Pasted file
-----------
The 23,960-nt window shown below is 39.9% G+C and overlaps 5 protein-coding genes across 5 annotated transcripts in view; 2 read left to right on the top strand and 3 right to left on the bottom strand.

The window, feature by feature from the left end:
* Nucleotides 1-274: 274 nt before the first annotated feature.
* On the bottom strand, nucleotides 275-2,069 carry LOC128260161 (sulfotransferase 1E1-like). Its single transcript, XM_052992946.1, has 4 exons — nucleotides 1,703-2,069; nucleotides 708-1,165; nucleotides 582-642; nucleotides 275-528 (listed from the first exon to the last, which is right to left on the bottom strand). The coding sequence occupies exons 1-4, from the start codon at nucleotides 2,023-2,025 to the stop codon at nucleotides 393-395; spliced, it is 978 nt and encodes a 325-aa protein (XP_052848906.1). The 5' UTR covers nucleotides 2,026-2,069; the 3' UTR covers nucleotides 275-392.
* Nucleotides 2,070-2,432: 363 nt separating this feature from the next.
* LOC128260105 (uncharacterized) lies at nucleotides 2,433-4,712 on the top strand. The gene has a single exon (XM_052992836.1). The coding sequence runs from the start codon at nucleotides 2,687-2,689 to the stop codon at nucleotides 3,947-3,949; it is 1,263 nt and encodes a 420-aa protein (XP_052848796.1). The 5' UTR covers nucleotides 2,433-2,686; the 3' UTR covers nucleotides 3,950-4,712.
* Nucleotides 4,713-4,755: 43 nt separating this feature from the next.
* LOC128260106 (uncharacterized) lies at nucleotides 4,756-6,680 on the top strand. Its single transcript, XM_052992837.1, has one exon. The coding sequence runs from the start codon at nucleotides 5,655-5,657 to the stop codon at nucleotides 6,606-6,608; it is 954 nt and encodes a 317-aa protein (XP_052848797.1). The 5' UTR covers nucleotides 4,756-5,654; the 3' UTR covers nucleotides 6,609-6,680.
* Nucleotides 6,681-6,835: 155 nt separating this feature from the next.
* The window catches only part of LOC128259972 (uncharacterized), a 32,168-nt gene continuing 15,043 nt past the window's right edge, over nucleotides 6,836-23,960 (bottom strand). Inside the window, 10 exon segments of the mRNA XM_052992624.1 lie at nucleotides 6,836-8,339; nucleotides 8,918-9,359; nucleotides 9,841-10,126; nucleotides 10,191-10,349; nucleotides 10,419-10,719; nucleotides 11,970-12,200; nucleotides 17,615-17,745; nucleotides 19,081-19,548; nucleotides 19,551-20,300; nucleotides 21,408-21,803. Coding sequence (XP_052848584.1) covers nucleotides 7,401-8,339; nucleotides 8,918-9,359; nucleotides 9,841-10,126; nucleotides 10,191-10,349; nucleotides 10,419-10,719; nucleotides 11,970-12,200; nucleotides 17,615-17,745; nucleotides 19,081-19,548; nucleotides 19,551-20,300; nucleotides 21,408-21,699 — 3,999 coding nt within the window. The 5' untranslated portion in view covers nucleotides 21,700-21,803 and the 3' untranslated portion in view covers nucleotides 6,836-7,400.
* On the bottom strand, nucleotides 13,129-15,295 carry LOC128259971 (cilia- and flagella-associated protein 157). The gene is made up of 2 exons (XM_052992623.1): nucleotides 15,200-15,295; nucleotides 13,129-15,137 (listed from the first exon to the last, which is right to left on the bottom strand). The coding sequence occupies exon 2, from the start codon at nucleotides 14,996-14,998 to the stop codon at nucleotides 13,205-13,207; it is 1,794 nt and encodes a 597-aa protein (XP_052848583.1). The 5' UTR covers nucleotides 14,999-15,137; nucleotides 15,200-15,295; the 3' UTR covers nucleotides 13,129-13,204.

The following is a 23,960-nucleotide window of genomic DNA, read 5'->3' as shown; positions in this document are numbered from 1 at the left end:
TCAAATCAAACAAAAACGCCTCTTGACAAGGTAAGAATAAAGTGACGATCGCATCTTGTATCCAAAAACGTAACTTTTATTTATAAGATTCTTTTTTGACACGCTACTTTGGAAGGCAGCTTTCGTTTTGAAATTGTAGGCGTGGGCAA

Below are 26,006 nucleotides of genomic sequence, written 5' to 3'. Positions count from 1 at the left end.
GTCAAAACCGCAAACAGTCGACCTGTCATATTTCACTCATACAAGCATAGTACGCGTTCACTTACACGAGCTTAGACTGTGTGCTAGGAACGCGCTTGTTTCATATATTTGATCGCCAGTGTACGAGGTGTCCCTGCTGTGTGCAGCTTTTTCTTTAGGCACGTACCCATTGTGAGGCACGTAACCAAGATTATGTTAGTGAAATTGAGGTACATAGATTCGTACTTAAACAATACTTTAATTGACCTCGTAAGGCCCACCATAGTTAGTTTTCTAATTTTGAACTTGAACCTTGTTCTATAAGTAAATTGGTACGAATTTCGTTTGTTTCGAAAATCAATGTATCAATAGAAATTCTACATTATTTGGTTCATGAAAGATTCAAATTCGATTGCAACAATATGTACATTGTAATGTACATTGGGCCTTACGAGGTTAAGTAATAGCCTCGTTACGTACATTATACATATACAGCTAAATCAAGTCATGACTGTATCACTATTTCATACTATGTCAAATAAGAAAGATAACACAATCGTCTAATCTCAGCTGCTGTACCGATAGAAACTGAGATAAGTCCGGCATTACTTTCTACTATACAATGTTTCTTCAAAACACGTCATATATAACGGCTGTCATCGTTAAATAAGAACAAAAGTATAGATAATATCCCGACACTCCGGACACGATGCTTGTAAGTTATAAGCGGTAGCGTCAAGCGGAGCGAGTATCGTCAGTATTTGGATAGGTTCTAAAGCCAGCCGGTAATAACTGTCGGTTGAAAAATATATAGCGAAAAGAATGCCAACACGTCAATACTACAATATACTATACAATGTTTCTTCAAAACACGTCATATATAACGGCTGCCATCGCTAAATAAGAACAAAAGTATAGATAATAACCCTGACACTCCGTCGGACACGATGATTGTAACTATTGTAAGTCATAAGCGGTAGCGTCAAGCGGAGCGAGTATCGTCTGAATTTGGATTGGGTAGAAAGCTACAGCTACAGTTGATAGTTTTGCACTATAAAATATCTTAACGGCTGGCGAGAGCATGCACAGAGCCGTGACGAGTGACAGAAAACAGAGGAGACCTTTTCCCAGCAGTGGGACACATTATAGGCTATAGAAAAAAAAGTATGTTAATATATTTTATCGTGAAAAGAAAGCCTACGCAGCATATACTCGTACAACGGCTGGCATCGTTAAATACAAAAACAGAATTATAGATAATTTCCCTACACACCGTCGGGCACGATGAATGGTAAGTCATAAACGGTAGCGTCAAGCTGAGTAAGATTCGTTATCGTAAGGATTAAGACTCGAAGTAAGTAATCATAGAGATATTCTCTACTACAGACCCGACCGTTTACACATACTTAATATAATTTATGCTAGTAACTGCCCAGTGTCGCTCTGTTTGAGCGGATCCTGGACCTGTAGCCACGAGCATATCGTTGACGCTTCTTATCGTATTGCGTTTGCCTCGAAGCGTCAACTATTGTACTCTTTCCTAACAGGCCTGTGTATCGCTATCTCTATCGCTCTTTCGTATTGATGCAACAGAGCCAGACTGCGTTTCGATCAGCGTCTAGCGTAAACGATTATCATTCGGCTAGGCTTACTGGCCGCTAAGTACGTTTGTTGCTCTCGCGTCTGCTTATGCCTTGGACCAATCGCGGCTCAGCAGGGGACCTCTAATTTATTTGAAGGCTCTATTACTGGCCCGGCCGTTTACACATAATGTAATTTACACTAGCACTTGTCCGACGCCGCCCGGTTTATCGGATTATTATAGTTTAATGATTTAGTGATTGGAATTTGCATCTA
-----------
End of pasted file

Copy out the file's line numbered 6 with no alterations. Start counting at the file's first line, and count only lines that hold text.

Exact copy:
* LOC128260105 (uncharacterized) lies at nucleotides 2,433-4,712 on the top strand. The gene has a single exon (XM_052992836.1). The coding sequence runs from the start codon at nucleotides 2,687-2,689 to the stop codon at nucleotides 3,947-3,949; it is 1,263 nt and encodes a 420-aa protein (XP_052848796.1). The 5' UTR covers nucleotides 2,433-2,686; the 3' UTR covers nucleotides 3,950-4,712.